Restaurants in Livingstone are a mesh of different cuisines - Indian, Chinese, Italian, steakhouses, Mediterranean, European, Pizza, Spanish, seafood, traditional African and fast food. Hotels will also have their own restaurants, and some lodges may have bars as well.
Very few restaurants offer vegan and vegetarian options. A few of the restaurants will offer game meat such as crocodile, kudu and impala.
A fantastic alternative to dining at a restaurant is a ride on the Royal Livingstone Express. This is a formal and exquisite touring and dining experience aboard a classic steam train, which take you to the Victoria Falls Bridge and then through Mosi-oa-Tunya National Park. This is a 5-star dining experience which will not disappoint.
The Zambian side of the Victoria Falls does have some unique activities when comparing the two sides, the most popular one being the seasonal Livingstone Island Tour and Devil's Swim. The Microlight flights over the Victoria Falls are offered only in the Zambian side. Visitors to Livingstone can of-course enjoy the bridge activities such as bungee jumping, bridge slide and swing. No visa's are necessary, but a passport will be required. Many of the other activities are common to both sides of the Falls.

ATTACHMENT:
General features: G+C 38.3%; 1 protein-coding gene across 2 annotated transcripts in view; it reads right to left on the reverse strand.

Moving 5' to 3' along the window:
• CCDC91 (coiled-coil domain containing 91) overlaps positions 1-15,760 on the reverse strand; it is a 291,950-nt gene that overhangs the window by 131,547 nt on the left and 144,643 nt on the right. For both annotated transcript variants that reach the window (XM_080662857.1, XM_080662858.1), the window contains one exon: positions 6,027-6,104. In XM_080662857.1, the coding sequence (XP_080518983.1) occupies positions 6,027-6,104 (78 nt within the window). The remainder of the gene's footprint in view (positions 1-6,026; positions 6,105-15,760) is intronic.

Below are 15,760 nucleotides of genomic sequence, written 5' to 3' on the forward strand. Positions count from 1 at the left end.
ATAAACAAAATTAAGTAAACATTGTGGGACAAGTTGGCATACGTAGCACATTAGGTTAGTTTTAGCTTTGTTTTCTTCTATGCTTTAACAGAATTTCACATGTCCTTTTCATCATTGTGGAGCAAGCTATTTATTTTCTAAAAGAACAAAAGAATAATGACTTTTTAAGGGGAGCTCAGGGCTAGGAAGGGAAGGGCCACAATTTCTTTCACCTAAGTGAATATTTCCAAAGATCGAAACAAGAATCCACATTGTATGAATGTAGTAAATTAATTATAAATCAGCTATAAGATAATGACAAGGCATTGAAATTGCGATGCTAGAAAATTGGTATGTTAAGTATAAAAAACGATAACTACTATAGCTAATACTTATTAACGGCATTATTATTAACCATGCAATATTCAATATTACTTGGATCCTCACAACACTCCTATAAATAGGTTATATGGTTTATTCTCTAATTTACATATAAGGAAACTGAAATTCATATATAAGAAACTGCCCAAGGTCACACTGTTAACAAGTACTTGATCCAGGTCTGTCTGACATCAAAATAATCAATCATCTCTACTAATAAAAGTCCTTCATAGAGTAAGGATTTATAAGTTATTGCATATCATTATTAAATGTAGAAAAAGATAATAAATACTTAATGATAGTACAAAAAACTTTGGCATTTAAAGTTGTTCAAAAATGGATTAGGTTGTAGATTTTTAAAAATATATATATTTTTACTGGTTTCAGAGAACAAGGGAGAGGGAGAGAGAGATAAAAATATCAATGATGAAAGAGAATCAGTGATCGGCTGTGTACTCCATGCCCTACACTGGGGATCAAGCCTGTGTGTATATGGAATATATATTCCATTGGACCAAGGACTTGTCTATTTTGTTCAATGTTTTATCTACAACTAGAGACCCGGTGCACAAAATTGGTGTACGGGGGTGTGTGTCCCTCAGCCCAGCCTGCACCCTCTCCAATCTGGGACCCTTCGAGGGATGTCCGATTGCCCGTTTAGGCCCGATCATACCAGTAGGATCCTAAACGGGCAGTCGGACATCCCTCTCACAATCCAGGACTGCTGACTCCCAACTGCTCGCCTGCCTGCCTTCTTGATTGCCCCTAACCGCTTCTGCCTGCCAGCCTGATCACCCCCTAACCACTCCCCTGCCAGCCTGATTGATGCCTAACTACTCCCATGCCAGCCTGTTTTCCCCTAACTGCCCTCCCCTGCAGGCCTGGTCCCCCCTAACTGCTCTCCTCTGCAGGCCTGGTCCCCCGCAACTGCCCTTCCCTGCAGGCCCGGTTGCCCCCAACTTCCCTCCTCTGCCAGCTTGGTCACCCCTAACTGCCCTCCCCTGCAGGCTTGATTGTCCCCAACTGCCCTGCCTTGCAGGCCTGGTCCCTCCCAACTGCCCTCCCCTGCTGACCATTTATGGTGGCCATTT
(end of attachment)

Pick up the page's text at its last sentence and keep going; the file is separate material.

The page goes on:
Livingstone offers visitors a whole lot more, culturally - from visits to local villages, museums, historical and architectural sites, to high tea on the Livingstone Island or the Royal Livingstone Hotel. There are also a few art galleries and studios in Livingstone town. Click here for activities in Livingstone.